According to [31], the following must hold:
which gives $ℳ ( α ) = 2 2 − α .$ With the help of the above equation, researchers in [31] proposed a novel Caputo derivative as follows
Definition 3.
The LT for a CF derivativeis presented as [19] below:

## 3. Fundamental Procedure of the Considered Method

Here, we hired the differential equation to present the basic algorithm of the projected method with the initial condition:
and
$v ( x , 0 ) = ℊ ( x ) .$
We obtained this by applying LT on Equation (11):
For $φ ( x , t ; q )$, $N$ is contracted as follows:
where $q ∈ [ 0 , 1 n ]$. Then, the homotopy is defined by results in:
For $q = 0$ and $q = 1 n$, we have:
By using the Taylor theorem, we consider:
$φ ( x , t ; q ) = v 0 ( x , t ) + ∑ m = 1 ∞ v m ( x , t ) q m ,$
where
For the appropriate chaise of $v 0 ( x , t )$,and $ℏ$ the series (15) converges at $q = 1 n$. Then:
$v ( x , t ) = v 0 ( x , t ) + ∑ m = 1 ∞ v m ( x , t ) ( 1 n ) m .$
After differentiating Equation (15) $m$-times with $q$ and multiplying by $1 m !$ and substituting $q = 0$, one can obtain:
$ℒ [ v m ( x , t ) − k m v m − 1 ( x , t ) ] = ℏ ℜ m ( v → m − 1 ) ,$
where
$v → m = { v 0 ( x , t ) , v 1 ( x , t ) , … , v m ( x , t ) } .$
Equation (20) reduces after employing inverse $L T$ to:
$v m ( x , t ) = k m v m − 1 ( x , t ) + ℏ ℒ − 1 [ ℜ m ( v → m − 1 ) ] ,$
where
$ℜ m ( v → m − 1 ) = L [ v m − 1 ( x , t ) ] − ( 1 − k m n ) ( ℊ ( x ) s + s + ( 1 − s ) α s L [ f ( x , t ) ] ) + s + ( 1 − s ) α s L [ R v m − 1 + ℋ m − 1 ] ,$
and
Here, $ℋ m$ is homotopy polynomial and presented as:
By the help of Equations (22) and (23), we found:
$v m ( x , t ) = ( k m + ℏ ) v m − 1 ( x , t ) − ( 1 − k m n ) ℒ − 1 ( ℊ ( x ) s + s + ( 1 − s ) α s L [ f ( x , t ) ] ) + ℏ ℒ − 1 { s + ( 1 − s ) α s L [ R v m − 1 + ℋ m − 1 ] } .$
With the help of $q$-HATM, the series solution is:
$v ( x , t ) = v 0 ( x , t ) + ∑ m = 1 ∞ v m ( x , t ) ( 1 n ) m .$

## 4. Solution for FO and FGO Equations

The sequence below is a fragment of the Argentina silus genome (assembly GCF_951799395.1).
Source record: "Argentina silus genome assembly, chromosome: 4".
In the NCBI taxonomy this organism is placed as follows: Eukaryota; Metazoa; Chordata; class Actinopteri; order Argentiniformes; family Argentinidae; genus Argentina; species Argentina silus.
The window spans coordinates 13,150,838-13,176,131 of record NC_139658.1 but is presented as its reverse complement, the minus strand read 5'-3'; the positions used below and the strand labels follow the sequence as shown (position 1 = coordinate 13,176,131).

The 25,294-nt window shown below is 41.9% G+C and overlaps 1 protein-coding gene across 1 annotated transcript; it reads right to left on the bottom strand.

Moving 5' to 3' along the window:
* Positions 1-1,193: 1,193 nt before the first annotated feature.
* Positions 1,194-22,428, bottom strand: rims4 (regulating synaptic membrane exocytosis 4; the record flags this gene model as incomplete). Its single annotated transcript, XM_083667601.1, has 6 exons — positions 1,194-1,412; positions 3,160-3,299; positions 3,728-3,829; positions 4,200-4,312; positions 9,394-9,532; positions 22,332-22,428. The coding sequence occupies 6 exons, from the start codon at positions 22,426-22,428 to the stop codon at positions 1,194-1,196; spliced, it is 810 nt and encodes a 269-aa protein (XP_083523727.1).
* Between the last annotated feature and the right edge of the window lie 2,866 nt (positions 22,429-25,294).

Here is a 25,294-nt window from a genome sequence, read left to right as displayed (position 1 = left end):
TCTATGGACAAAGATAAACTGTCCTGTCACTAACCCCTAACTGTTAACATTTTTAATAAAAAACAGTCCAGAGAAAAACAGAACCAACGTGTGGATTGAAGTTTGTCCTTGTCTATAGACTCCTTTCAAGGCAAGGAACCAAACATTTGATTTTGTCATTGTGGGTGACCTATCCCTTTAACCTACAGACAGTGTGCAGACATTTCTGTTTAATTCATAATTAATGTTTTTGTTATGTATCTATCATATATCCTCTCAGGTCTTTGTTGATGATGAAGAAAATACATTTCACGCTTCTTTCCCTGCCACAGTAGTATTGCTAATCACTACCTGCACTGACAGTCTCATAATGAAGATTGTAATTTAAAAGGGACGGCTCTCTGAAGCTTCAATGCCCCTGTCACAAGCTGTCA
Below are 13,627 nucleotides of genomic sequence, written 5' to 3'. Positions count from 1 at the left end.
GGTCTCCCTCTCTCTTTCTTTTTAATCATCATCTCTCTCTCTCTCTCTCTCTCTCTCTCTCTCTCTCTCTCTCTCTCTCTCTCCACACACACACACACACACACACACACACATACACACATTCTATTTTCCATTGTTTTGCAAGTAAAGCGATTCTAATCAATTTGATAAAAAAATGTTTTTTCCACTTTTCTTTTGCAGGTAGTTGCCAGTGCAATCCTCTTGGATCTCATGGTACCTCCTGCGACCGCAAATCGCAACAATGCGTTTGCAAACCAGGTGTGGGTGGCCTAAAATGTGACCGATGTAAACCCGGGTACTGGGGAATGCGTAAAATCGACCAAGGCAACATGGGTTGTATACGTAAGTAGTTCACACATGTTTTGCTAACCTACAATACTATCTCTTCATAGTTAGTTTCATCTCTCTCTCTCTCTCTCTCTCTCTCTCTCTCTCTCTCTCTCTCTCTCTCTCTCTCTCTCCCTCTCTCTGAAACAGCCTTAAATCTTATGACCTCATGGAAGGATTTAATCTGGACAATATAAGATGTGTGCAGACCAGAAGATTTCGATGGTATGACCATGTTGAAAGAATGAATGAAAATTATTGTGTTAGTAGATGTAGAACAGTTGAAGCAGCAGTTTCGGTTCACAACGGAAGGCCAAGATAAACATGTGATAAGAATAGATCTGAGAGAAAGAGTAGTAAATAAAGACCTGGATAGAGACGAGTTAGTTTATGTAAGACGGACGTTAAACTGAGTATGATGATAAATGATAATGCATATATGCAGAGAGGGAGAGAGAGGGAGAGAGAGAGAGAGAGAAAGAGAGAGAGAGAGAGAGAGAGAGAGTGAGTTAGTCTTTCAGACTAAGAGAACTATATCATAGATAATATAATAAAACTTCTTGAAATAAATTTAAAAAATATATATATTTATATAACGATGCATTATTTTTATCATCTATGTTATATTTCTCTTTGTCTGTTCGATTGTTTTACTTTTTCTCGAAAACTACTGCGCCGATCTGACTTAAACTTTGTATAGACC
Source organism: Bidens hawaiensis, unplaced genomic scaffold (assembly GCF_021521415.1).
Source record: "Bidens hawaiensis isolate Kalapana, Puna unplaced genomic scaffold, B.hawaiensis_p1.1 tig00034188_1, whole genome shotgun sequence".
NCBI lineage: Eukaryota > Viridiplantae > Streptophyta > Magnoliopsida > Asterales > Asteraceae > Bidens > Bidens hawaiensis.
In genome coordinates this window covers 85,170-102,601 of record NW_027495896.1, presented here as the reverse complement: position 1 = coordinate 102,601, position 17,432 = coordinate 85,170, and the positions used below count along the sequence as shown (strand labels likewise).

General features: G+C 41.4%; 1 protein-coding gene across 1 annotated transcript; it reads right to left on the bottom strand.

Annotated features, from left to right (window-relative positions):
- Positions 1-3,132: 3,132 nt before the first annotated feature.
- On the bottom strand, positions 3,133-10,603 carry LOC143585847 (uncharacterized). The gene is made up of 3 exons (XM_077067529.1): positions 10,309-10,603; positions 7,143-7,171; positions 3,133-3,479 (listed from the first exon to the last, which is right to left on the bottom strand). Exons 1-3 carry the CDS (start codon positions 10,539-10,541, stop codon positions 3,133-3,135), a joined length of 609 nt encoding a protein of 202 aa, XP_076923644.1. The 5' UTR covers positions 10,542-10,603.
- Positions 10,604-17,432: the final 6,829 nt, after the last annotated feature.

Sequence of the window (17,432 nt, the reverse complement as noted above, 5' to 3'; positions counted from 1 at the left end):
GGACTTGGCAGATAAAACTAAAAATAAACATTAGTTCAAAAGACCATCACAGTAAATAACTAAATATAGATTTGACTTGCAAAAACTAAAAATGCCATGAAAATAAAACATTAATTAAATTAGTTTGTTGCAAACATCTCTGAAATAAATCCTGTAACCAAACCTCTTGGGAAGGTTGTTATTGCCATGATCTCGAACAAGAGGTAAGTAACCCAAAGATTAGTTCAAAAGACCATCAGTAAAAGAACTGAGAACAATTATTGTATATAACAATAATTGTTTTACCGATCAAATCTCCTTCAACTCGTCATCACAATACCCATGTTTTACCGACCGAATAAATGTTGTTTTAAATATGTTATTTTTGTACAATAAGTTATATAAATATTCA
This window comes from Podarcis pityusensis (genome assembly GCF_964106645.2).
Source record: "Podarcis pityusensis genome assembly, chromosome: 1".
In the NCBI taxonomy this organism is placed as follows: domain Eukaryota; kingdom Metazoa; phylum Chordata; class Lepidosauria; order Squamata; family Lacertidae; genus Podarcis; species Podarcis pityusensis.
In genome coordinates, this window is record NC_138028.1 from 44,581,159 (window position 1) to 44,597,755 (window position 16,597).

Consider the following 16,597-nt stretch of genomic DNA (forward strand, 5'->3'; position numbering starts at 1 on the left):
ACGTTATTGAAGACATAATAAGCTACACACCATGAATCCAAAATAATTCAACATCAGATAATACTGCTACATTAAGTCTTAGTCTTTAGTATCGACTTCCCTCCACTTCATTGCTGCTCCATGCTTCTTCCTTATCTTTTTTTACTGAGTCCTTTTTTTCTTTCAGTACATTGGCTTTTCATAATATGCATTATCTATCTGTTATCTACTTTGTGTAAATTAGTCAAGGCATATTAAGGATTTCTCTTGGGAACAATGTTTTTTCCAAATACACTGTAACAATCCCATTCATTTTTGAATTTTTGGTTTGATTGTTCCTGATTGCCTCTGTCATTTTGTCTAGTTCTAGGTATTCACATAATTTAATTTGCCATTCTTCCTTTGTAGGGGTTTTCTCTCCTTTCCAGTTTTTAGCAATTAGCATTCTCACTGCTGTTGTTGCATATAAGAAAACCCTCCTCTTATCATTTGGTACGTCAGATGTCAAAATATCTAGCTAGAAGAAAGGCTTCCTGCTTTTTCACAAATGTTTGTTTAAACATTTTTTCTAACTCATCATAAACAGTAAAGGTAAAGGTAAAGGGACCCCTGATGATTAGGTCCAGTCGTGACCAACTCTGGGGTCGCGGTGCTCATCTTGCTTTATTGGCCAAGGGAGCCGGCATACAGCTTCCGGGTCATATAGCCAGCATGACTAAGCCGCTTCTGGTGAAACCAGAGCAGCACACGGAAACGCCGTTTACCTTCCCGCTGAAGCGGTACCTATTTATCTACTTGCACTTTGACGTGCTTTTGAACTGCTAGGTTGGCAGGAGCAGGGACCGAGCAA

The above-illustrated scheme is employed for the two fractional-order equations (namely, FO and FGO equations).
Case I
For FO equation
Consider the equation defined in Equation (3):
with
Taking $L T$ on Equation (28) and with the help of Equation (29), we obtain:
Now, $N$ is defined as:
At $ℋ ( x , t ) = 1$, the deformation equation presented as:
$ℒ [ u m ( x , t ) − k m u m − 1 ( x , t ) ] = ℏ ℜ m [ u → m − 1 ] ,$
where
On employing inverse $L T$ on Equation (32), it simplifies to:
Now, by simplifying the above system we can evaluate the terms of the series solution:
Now, by the help of the initial condition, we can derive the terms of Equation (29) as:

#### 4.1. Existence of Solution for Ostrovsky Equation

Here, the existence and uniqueness are illustrated with CF operator for the considered Equation (28) as:
Now, using Equation (36) and results derived in [31], we obtained:
Then we have from [31] the follows:
Theorem 1.
The kernel$Q$admits the Lipschitz condition and contraction if satisfies.
Proof.
Consider the two functions A and $A 1$ to prove the theorem, then
where $a 1 = ‖ u ‖$ and $a 2 = ‖ u 1 ‖$ are the bounded function and $‖ b ( x ) ‖ = ξ$ is also a bounded function. Set $Ψ 1 = κ 1 2 Λ ( a 1 + a 2 ) + β Λ 3 − c ξ$ in Equation (39), then:
Equation (40) provides the Lipschitz condition for $Q 1$. Similarly, we can see that if , then it implies the contraction. With the help of the above equations, Equation (38) simplifies to:
Now, between the terms the successive difference is defined as:
Notice that:
Then we have:
Application of the triangular inequality, Equation (45) reduces to:
The Lipschitz condition satisfied by the kernel $t 1$, then:
By the aid of the above result, we state the following result:
Theorem 2.
If we have specific$t 0$, then the solution for Equation (28) will exist and be unique. Further, we have:
$2 ( 1 − α ) ( 2 − α ) ℳ ( α ) Ψ 1 + 2 α ( 2 − α ) ℳ ( α ) Ψ 1 t 0 < 1 .$
Proof.
Let $u ( x , t )$ be the bounded functions admitting the Lipschitz condition. Then, we obtain, using Equations (46) and (47):
Therefore, for the obtained solution, continuity and existence are verified. Now, to prove the Equation (48) is a solution for Equation (28), we consider:
Let us consider:
This process gives:
$‖ K 1 n ( x , t ) ‖ ≤ ( 2 ( 1 − α ) ( 2 − α ) ℳ ( α ) + 2 α ( 2 − α ) ℳ ( α ) t ) n + 1 Ψ 1 n + 1 M$
Similarly, at $t 0$ we can obtain:
Next, for the solution of the projected model, we prove its uniqueness. Suppose is another solution, then: